The EU's "big three" are said to have backed down from a demand that the UN nuclear watchdog should immediately report Iran to the Security Council.
Iran resumed uranium conversion work in August
Diplomats from France, the UK and Germany said the shift came amid opposition from Russia and China.
They are now reportedly proposing that the International Atomic Energy Agency (IAEA) in Vienna should only implicitly threaten Tehran with such action.
Iran is accused of developing atomic weapons, an allegation it denies.
The secretary of Iran's Supreme National Security Council, Ali Aghamohammadi, told the BBC that the decision by Europe not to refer Tehran could decrease tension.
The BBC's Tim Franks at the Vienna talks says that in effect Tehran would be given until the end of October to allow the IAEA all the access it demanded to Iran's nuclear plants and officials.
The Islamic republic insists its nuclear activities have not violated the nuclear Non-Proliferation Treaty.
It has warned that if referred to the Security Council, it could start uranium enrichment - a possible step toward making nuclear arms - and stop allowing unfettered IAEA inspections of its nuclear facilities and programmes.
The IAEA board of governors is meeting this week at the agency's headquarters in Vienna.
At least a dozen of the 35 member states opposed the original EU draft resolution - backed by the US, a stern critic of Tehran - that called for immediate referral to the UN Security Council, a move that could trigger sanctions.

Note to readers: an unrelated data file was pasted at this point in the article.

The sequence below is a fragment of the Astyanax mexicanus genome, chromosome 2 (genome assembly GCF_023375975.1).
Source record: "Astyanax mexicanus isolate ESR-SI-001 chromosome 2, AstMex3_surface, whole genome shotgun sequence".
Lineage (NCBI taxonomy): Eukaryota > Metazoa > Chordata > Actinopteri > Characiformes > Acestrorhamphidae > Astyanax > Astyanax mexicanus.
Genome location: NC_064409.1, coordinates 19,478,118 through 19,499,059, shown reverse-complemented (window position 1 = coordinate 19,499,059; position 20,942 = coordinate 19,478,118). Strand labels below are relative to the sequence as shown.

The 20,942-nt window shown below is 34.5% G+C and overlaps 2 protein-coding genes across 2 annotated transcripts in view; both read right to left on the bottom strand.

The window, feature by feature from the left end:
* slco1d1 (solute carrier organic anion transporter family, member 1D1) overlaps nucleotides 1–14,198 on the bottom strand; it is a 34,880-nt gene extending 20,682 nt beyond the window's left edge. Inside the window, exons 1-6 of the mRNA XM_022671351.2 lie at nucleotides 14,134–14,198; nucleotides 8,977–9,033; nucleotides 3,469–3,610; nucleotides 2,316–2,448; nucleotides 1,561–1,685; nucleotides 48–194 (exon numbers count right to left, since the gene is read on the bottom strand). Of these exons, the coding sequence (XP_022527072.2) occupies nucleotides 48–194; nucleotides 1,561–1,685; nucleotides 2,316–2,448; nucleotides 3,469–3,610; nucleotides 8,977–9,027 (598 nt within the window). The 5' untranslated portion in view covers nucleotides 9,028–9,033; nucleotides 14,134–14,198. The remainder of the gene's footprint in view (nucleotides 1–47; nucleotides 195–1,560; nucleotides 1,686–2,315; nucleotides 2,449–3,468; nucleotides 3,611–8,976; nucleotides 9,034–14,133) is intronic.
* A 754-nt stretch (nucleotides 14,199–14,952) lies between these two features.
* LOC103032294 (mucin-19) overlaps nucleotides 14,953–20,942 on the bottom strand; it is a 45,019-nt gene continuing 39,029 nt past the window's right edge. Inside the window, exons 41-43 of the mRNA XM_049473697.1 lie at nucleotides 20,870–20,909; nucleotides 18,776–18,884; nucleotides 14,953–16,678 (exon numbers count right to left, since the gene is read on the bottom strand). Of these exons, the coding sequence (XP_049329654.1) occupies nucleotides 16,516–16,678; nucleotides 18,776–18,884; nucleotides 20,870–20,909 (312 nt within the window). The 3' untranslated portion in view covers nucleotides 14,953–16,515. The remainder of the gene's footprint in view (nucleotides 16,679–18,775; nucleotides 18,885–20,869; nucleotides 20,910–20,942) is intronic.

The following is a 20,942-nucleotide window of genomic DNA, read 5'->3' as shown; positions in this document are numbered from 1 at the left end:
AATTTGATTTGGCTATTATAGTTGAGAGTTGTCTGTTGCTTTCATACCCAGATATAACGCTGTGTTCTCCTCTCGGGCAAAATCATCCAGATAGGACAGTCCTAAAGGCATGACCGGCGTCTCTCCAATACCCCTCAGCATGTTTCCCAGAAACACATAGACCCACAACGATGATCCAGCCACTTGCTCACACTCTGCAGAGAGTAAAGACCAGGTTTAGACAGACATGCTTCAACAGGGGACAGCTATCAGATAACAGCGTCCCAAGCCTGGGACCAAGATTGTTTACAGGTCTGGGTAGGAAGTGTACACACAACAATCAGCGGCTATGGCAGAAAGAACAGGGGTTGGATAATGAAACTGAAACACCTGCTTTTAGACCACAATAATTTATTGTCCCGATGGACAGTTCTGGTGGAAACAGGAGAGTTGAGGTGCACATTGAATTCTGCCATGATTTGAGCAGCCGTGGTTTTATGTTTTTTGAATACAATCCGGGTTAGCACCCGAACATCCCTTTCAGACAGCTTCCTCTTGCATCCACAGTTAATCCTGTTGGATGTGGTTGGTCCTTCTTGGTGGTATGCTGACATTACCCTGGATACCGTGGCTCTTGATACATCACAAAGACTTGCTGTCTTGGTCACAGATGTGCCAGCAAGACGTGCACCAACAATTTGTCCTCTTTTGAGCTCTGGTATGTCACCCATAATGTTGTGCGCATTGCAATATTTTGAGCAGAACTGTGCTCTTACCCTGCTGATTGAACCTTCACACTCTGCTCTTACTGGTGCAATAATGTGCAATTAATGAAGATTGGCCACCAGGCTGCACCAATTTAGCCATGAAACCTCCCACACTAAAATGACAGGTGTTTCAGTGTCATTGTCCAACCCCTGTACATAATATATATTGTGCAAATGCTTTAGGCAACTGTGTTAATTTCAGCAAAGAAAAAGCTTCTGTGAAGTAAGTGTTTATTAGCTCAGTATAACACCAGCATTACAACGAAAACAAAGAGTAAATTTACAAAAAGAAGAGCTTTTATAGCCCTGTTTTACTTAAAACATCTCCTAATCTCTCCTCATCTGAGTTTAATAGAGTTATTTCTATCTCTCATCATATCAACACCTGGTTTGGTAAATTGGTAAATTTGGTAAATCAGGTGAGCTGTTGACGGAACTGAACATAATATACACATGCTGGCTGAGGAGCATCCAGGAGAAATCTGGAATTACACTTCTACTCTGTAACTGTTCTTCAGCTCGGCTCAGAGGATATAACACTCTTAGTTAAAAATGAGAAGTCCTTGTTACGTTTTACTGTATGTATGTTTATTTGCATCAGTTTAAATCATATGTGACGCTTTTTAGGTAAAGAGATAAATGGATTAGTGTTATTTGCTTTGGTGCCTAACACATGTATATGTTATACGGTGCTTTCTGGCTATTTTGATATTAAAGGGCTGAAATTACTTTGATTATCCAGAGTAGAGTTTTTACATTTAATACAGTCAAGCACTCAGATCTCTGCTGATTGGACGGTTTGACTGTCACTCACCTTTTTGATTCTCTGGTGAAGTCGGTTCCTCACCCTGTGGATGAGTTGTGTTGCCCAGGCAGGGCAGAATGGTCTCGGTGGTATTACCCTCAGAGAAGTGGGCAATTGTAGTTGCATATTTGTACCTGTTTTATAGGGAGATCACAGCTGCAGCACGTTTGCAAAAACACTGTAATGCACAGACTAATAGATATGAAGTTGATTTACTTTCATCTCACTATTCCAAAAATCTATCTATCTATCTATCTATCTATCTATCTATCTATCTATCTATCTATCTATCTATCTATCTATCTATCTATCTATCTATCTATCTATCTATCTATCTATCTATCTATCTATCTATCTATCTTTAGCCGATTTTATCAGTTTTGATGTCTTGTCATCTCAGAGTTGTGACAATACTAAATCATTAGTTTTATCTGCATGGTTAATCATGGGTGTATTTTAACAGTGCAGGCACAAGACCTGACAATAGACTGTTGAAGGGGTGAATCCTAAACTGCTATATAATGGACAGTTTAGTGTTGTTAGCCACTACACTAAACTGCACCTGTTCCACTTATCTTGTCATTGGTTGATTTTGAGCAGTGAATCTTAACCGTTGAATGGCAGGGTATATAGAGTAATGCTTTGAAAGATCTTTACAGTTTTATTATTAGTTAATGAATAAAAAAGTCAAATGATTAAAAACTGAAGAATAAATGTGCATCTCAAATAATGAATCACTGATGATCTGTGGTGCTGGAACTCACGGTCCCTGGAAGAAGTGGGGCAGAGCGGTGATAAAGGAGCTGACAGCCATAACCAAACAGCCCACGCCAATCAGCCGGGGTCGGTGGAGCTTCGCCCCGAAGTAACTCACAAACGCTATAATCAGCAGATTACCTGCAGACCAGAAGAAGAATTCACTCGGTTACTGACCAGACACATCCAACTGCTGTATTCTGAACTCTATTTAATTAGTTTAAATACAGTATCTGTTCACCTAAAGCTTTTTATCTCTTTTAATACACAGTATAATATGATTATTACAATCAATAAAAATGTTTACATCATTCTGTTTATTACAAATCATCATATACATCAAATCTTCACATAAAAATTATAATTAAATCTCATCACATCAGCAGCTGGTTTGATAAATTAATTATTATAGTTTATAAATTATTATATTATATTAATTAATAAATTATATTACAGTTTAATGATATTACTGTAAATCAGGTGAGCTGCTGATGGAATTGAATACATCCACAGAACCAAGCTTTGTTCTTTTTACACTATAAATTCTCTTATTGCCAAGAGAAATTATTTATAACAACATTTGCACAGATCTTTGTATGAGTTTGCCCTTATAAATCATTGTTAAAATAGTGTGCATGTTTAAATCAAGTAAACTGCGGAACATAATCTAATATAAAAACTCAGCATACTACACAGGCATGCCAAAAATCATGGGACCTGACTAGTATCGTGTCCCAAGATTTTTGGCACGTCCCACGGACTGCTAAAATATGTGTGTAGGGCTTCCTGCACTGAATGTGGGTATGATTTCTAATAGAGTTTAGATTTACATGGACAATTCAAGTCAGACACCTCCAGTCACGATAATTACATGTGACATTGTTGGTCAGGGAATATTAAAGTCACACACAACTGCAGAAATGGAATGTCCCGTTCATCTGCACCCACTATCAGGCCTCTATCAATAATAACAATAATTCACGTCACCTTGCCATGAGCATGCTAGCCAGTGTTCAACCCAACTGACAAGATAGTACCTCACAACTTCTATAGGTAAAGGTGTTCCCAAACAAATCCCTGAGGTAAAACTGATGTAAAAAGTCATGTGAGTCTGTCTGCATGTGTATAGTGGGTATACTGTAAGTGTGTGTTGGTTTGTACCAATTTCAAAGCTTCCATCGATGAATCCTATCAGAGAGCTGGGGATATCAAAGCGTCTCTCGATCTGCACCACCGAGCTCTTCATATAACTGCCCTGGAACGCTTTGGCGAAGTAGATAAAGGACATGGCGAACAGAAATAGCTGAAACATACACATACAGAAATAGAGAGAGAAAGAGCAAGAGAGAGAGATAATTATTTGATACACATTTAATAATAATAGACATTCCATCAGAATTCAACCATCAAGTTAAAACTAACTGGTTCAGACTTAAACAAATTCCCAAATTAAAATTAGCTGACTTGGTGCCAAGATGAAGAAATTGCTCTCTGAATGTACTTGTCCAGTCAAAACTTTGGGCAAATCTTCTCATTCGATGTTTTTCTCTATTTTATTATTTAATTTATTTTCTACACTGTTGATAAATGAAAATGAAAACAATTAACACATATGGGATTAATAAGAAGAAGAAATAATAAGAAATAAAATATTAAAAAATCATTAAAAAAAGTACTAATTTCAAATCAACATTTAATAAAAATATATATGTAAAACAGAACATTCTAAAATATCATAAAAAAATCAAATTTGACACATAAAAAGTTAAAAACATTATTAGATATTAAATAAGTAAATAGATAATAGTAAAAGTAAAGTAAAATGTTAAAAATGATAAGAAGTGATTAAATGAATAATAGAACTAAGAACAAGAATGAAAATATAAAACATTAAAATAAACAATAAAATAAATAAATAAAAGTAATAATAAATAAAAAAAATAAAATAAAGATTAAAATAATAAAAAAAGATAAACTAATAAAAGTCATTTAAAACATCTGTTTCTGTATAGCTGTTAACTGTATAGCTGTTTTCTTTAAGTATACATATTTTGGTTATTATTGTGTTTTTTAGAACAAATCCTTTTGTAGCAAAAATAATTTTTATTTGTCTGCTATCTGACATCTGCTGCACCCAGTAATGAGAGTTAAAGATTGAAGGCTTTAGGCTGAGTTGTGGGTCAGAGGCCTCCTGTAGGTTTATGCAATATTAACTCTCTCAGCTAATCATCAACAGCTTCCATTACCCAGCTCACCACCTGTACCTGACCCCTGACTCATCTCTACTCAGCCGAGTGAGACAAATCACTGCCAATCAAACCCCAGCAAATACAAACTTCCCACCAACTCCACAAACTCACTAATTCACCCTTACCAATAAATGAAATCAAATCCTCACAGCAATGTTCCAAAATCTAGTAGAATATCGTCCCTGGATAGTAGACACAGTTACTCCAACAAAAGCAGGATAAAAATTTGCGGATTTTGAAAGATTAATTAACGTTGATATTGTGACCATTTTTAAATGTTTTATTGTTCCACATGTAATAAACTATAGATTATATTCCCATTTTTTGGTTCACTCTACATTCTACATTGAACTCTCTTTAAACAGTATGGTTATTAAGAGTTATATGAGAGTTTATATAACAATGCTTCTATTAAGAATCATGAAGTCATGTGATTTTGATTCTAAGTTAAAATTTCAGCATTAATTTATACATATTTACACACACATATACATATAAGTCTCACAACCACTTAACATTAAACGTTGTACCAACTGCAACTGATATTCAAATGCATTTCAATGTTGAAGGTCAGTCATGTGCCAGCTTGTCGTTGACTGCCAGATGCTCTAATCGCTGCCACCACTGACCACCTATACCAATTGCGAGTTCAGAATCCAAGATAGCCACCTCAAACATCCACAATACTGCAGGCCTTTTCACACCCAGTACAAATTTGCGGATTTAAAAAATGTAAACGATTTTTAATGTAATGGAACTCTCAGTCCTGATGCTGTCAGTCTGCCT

According to the Associated Press news agency, the new draft now says only that suspicions over Iran's nuclear programme are "within the competence of the Security Council".
It accuses Iran of "excessive concealment, misleading information and delays" in giving IAEA officials access to nuclear materials.
It also expresses serious concern that Iran has failed to "re-establish full suspension of all enrichment-related activities", a reference to last month's resumption by Tehran of uranium conversion.
Conversion is a prelude to enrichment - a key step in the manufacture of nuclear arms.
The US appears to be behind the revised resolution.
"Our goal is to build the broadest possible consensus," State Department spokesman Adam Ereli said.
The threat of referral was not being withdrawn, he told reporters, adding it was "a question of not if, but when" the issue would go before the Security Council.